When it first starts to feel a little cold in the air my thoughts go back to memories of the harvest festival in the old town in South Dakota where I grew up. Or sometimes, eager to feel the mixture of sweet and pain such memories bring, I summon them. The taste of hot cider, the songs of the hay buskers (you stand on an elevator on the back of a flatbed holding two hooks and manhandle the baled hay into position, sometimes seven bales high) and the wagon wheels of the vampire wagons taking the vampires to town. There were still a few vampires in those days but they were getting scarce and the WPA would take them from town to town at harvest time trying to get them to bite a few people. The virgins — well, unmarried girls to be precise — would parade around at evening and try to coax the creatures out of their coffins.
But it was no go. One coffin opened a few inches and we saw the red eyes within and the long claws and Maggie tried to look even more buxom and to bring the blood temptingly to the surface by a couple self-administered slaps, but BAM! that coffin lid just slammed down after about a minute. And the feeling for the WPA program was mixed — cultural heritage and all that and some said and there were some studies that when the vampires were gone there was less incentive for the brightest young people to study ritual, and the incunabula were ignored in favor of technical manuals, and there was a weakening of the community’s asarbiya or ties of cohesion without the issue of the nosferatu to bring us together. Be that as it may three coffins did not open at all, one opened for a bit while the coffin-dweller checked out Maggie and shut, and the rest of us went on with the harvest festival.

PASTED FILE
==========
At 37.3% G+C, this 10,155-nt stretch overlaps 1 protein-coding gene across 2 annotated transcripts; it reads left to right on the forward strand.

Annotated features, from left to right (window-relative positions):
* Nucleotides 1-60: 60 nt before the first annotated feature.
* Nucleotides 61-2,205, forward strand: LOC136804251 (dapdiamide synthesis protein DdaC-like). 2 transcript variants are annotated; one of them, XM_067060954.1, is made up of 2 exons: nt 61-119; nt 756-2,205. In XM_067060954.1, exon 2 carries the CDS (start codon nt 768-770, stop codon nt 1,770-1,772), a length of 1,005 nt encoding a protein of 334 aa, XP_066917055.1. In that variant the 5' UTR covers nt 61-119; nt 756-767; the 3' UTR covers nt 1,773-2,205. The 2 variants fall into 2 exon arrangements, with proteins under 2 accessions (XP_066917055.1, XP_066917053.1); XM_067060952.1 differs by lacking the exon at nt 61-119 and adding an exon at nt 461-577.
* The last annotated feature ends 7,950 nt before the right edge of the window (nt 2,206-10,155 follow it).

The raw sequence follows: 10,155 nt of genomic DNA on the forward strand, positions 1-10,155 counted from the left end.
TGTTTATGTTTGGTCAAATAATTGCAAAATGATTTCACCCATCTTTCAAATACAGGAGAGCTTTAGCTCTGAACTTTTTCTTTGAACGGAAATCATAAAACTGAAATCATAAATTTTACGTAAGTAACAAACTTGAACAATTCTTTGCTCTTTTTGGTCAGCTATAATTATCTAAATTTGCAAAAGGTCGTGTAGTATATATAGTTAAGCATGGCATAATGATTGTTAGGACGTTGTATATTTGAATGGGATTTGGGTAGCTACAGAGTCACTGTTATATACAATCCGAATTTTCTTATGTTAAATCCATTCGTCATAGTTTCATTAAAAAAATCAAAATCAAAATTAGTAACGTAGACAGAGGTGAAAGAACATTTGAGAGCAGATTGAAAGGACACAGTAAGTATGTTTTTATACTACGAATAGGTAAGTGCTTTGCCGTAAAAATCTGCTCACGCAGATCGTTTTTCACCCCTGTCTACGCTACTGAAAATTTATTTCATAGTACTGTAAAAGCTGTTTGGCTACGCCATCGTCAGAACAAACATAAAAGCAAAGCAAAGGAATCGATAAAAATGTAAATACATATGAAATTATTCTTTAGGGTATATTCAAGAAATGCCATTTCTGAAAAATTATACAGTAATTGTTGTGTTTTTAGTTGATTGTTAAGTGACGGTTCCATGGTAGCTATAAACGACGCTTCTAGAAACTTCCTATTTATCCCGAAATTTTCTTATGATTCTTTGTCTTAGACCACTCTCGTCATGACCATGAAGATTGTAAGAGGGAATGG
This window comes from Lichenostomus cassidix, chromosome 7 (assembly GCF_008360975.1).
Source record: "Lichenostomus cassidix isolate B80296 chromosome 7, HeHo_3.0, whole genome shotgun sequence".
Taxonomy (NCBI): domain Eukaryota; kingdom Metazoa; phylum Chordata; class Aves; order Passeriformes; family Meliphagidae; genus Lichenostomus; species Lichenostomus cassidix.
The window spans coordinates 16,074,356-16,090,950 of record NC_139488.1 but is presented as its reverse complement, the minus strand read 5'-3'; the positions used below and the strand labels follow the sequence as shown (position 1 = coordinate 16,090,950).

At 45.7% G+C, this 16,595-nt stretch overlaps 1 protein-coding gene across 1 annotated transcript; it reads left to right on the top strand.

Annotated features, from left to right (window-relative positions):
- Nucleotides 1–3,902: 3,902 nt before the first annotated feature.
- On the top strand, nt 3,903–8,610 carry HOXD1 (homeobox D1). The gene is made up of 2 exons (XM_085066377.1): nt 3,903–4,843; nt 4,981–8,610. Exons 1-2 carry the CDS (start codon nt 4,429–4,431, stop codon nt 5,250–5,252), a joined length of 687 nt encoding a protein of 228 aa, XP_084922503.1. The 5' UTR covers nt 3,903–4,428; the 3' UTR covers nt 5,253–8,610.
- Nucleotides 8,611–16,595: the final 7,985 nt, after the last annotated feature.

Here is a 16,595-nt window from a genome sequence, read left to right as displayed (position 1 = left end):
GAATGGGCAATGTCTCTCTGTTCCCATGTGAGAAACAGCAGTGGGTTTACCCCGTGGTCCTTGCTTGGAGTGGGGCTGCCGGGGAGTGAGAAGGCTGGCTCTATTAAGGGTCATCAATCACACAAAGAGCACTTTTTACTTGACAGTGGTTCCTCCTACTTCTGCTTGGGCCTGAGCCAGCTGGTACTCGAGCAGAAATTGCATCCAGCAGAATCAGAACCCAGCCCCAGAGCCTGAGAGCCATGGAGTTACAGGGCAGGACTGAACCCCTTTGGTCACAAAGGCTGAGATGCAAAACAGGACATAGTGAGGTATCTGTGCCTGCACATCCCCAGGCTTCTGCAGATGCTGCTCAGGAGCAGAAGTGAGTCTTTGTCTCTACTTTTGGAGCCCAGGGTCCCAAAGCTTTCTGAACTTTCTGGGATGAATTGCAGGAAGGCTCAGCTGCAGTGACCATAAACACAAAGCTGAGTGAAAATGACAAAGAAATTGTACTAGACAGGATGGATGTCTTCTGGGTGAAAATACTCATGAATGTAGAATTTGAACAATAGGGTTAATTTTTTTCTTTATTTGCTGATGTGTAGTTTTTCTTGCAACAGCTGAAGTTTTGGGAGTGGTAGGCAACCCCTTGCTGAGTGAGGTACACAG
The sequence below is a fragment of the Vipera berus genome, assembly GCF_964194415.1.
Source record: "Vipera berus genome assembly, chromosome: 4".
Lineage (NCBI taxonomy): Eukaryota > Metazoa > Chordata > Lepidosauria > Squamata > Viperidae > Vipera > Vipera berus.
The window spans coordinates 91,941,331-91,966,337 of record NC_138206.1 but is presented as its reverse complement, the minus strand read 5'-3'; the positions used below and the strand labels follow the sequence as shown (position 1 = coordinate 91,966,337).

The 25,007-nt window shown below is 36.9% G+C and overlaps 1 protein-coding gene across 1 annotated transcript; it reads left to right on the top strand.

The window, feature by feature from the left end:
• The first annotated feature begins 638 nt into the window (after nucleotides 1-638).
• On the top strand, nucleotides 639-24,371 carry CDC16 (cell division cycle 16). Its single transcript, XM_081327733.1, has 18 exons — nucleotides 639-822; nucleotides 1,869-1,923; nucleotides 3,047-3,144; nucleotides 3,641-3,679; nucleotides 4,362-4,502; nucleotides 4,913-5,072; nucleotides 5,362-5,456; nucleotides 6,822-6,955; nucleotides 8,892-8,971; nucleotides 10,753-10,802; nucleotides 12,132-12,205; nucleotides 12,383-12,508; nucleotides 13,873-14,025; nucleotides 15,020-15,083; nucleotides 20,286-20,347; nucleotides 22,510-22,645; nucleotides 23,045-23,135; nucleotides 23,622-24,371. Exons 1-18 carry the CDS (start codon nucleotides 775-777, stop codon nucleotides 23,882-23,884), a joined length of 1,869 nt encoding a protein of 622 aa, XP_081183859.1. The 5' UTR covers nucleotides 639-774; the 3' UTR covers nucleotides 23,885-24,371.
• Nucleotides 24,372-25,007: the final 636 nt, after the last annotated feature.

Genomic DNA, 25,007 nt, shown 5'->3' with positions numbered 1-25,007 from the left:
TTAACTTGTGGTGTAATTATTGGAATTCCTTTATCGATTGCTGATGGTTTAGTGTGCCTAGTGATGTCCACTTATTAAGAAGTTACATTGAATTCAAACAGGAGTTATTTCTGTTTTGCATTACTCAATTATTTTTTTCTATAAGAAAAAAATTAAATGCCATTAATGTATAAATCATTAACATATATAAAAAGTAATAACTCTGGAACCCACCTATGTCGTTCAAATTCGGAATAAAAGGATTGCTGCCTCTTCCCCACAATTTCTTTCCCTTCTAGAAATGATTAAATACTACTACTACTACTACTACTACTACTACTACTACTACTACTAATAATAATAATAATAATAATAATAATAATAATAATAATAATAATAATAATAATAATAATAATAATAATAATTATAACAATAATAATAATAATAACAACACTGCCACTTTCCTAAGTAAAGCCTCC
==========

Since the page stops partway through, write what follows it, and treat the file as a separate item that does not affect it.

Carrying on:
Me and Mom and Dad and Flippy and Candace in the house at night after the festival and there was something scrambling at the window hissing “Let me in! Let me in!”.”
“What do we do, Mom? Do we let it bite us?”
“I don’t want to” said Flippy.
“I don’t want to” said Candace.
“Take care of it, Eric.” said Dad.
And I went out and impaled it and filled its mouth with sacred dirt and sewed it up (some people don’t know about that part anymore, but it’s part of it.) (BTB sacred dirt has been blessed by a priest or has lain undisturbed for at least one new moon adjacent to dirt that has been so blessed.)
Why didn’t you let it bite you? one of my graduate students asked me years later. Now there are none left. Are you against the idea of the vampires continuing into the modern world with their attendant train of mystery, authority, and revelation.
Not against it a ‘tall, I said and I will keep on saying. By all means them’s that want that stuff can have it and let the vampires bite them from here till Tuesday, and all manner of ghools and ghasts and dholes and catoblepas! But as for me, it’s not who I am!